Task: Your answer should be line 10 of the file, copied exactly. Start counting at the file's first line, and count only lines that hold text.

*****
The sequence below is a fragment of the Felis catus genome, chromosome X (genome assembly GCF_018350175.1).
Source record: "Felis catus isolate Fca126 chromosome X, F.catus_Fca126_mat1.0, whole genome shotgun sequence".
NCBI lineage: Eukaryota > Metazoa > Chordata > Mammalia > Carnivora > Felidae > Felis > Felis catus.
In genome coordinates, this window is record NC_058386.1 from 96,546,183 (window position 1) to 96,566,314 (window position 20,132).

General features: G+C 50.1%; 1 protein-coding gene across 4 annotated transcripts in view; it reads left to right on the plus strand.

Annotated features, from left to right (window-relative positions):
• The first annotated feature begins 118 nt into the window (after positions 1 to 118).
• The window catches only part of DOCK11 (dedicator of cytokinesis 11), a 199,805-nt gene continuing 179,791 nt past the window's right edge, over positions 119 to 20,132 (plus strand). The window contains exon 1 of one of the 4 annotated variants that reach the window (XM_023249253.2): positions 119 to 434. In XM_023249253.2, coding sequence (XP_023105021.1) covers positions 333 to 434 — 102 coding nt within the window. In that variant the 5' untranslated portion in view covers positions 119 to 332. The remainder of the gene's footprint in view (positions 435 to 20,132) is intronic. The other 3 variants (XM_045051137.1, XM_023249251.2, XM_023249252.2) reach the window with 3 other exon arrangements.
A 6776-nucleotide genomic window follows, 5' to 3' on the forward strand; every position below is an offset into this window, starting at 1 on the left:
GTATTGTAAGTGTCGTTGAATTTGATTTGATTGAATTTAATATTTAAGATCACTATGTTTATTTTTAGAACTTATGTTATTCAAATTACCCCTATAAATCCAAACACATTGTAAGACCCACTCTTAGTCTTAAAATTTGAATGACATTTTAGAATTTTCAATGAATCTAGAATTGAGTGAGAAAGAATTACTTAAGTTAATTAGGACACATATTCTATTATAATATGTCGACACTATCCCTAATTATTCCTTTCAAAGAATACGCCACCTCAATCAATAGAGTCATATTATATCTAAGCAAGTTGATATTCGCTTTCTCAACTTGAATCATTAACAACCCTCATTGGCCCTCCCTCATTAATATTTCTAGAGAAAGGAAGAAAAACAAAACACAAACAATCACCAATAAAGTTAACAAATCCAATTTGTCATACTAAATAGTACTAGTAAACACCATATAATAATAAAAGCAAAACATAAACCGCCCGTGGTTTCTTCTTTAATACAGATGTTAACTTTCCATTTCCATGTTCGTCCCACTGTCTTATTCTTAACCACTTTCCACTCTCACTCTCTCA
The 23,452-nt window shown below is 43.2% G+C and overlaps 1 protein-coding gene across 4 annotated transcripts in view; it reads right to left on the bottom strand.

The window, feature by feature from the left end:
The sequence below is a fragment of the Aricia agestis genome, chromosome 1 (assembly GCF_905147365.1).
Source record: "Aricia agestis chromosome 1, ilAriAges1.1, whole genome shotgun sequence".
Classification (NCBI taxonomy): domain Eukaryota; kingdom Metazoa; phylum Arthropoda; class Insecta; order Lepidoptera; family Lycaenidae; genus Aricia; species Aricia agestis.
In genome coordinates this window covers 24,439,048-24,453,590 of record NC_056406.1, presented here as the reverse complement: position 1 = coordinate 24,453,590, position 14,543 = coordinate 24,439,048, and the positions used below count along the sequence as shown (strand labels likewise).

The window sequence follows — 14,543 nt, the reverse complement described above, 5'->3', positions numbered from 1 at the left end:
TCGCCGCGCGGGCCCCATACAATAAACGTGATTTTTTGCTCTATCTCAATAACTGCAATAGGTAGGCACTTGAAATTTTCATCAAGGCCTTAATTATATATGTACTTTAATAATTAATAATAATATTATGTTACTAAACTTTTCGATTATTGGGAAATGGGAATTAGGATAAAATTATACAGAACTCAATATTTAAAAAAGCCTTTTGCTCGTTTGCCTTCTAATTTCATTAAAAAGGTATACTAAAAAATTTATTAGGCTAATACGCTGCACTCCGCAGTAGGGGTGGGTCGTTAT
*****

GTATTGTAAGTGTCGTTGAATTTGATTTGATTGAATTTAATATTTAAGATCACTATGTTTATTTTTAGAACTTATGTTATTCAAATTACCCCTATAAATCCAAACACATTGTAAGACCCACTCTTAGTCTTAAAATTTGAATGACATTTTAGAATTTTCAATGAATCTAGAATTGAGTGAGAAAGAATTACTTAAGTTAATTAGGACACATATTCTATTATAATATGTCGACACTATCCCTAATTATTCCTTTCAAAGAATACGCCACCTCAATCAATAGAGTCATATTATATCTAAGCAAGTTGATATTCGCTTTCTCAACTTGAATCATTAACAACCCTCATTGGCCCTCCCTCATTAATATTTCTAGAGAAAGGAAGAAAAACAAAACACAAACAATCACCAATAAAGTTAACAAATCCAATTTGTCATACTAAATAGTACTAGTAAACACCATATAATAATAAAAGCAAAACATAAACCGCCCGTGGTTTCTTCTTTAATACAGATGTTAACTTTCCATTTCCATGTTCGTCCCACTGTCTTATTCTTAACCACTTTCCACTCTCACTCTCTCA